Petit-suisse cheeseInulinImprove sensory qualityCardarelli and others (2008)
White-brined cheeseOat fiberIncreased textural propertiesVolikakis and others (2004)
YogurtAsparagus fiberIncreased sensory acceptance.Sanz and others (2008)
Fermented milkChicory inulinIncreased viability of bifidobacteriaVarga and others (2006)
Yogurt cheeseInulinIncreased survival of probiotic bacteriaSalem and others (2007)
YogurtWheat and apple fiberIncreased sensory acceptanceStaffolo and others (2004)
Fish productsRestructured hake productsChicory fiberIncreased hardnessCardoso and others (2007)
Restructured fish productsWhite grape fiberIncreased antioxidant activitySánchez-Alonso and others (2008)
SurimiChitosanIncreased the breaking force and deformation of gelsBenjakul and others (2001)
Tuna “pate”Citrus fiberIncreased antioxidant activitySánchez-Zapata and Pérez-Alvarez (2008), Sánchez-Zapata and others (2008b)
Cod sausageChitosanIncreased elasticityLópez-Caballero and others (2005)
Fish sausagePea fiberLower fat contentCardoso and others (2008)
Restructured fish productsWheat fiberIncreased the water holding capacitySánchez-Alonso and others (2007)

The enrichment of bakery products has traditionally consisted of the addition of unrefined cereals; however, there is a trend towards using other DF sources, mainly fruits, which present better nutritional quality, higher amounts of total and soluble fiber, a lower caloric content, stronger antioxidant capacity, and greater degrees of fermentability and water retention (Wang and others 2002; Nazni and others 2006; Uysal and others 2007; Vergara-Valencia and others 2007; Ozturk and others 2008).

In the case of meat or fish products, the addition of dietary fiber affects the physicochemical properties of the product including a reduction in the residual nitrite levels (Fernández-Ginés and others 2004; Fernández-López and others 2008) or increased antioxidant activity (Alesón-Carbonell and others 2005; Sánchez-Alonso and others 2008; Sánchez-Zapata and Pérez-Alvarez 2008; Viuda-Martos and others 2008) due to their significant content of associated bioactive compounds, such as phenolic acids, flavonoids, carotenoids, and so on (Fernández-López and others 2009). Dietary fiber can be used, too, for improving the organoleptic characteristics of meat products such as dry-cured sausages or meatballs (García and others 2002; Yılmaz and Daglıoglu 2003). They have the ability to increase the water retention capacity, while their inclusion in the meat matrix contributes to maintaining its juiciness, which means that the volatile compounds responsible for the flavor of the product are released more slowly (Chevance and others 2000).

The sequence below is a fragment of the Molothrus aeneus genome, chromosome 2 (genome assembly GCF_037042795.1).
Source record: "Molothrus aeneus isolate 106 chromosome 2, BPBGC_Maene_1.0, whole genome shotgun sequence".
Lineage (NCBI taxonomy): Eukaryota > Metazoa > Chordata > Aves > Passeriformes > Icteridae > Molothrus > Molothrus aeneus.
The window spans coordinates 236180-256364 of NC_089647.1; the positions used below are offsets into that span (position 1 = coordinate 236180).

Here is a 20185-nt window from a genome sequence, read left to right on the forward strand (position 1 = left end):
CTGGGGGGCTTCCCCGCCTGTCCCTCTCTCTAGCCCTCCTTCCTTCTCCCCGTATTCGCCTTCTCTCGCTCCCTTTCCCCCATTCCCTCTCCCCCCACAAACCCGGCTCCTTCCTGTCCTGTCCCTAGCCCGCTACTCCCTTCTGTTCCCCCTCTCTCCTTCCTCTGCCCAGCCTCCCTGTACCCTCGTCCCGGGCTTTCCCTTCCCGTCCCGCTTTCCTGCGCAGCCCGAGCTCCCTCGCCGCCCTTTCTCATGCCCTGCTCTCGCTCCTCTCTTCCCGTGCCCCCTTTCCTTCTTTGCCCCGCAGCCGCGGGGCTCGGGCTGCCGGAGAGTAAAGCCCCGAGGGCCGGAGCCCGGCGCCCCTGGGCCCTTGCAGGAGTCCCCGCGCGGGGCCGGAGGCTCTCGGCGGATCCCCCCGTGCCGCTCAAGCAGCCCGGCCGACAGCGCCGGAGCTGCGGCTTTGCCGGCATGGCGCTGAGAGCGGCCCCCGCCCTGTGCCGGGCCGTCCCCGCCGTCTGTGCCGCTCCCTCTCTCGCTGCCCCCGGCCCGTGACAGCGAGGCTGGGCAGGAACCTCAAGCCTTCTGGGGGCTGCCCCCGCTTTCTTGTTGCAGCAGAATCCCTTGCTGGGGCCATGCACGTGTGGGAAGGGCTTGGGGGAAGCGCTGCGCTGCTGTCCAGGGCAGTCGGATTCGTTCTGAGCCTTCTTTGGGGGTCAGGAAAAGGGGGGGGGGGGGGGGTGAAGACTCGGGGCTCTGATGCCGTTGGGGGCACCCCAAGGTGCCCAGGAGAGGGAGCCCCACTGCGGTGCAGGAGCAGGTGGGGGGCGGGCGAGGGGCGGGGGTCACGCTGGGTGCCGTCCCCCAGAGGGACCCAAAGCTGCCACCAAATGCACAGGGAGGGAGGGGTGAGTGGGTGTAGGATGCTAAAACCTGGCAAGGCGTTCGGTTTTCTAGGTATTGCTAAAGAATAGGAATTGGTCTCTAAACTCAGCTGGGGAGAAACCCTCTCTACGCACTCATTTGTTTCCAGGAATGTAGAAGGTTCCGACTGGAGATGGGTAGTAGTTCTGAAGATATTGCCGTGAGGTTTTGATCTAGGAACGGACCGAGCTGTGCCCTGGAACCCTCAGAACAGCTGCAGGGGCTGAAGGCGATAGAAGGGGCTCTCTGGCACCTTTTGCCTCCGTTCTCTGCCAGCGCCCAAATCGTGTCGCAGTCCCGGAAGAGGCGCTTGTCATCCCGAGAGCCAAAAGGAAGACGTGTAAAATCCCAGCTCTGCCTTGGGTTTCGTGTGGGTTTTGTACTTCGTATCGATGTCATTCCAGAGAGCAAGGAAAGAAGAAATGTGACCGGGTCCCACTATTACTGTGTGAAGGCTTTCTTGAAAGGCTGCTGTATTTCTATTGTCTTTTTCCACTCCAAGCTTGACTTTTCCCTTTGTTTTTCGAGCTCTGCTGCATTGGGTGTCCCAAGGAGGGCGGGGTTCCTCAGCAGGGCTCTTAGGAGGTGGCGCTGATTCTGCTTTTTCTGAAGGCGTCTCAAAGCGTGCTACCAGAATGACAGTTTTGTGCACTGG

Some types of fiber, as those from cereals or fruits, are used as functional ingredients in dairy products to improve the textural properties, the flavor properties, and the viability of probiotic bacteria (Staffolo and others 2004; Volikakis and others 2004; Varga and others 2006; Salem and others 2007; Cardarelli and others 2008; Sanz and others 2008; Sendra and others 2008).

In the case of beverages and drinks, the addition of DF increases their viscosity and stability, soluble fiber being the most used because it is more dispersible in water than insoluble fiber. Some examples of these soluble fibers are pectins (Mirhosseini and others 2008; Sampedro and others 2008), ß-glucans (Naumann and others 2006; Juvonen and others 2009), and gums (Bénech 2008; Yadav and others 2009).

Conclusions

Fiber consumption has been reduced significantly in western society and is far below the recommended level. The main reason has been the change in life style, which has promoted a significant reduction in fruit, vegetables, and legume consumption. With the aim of increasing fiber intake in the diet, many fiber-enriched foods have been developed. The addition of fibers to food products is of great interest not only as a means of improving the functionality of food products, but also as a means to create functional foods with health benefits. Given the remarkable range of benefits ascribed to dietary fiber there is clearly a need for an agreed-upon definition, which can be used for food labeling, setting nutrient reference values, and determining appropriate analytical methods and decisions relating to health claims.

To improve our knowledge of dietary fiber composition and structure, together with our understanding of its physiological effects on the human body, collaborative studies are needed involving the participation of researchers from different scientific areas: chemistry, biochemistry, biotechnology, biology, physiology, nutrition, and medicine.

Ancillary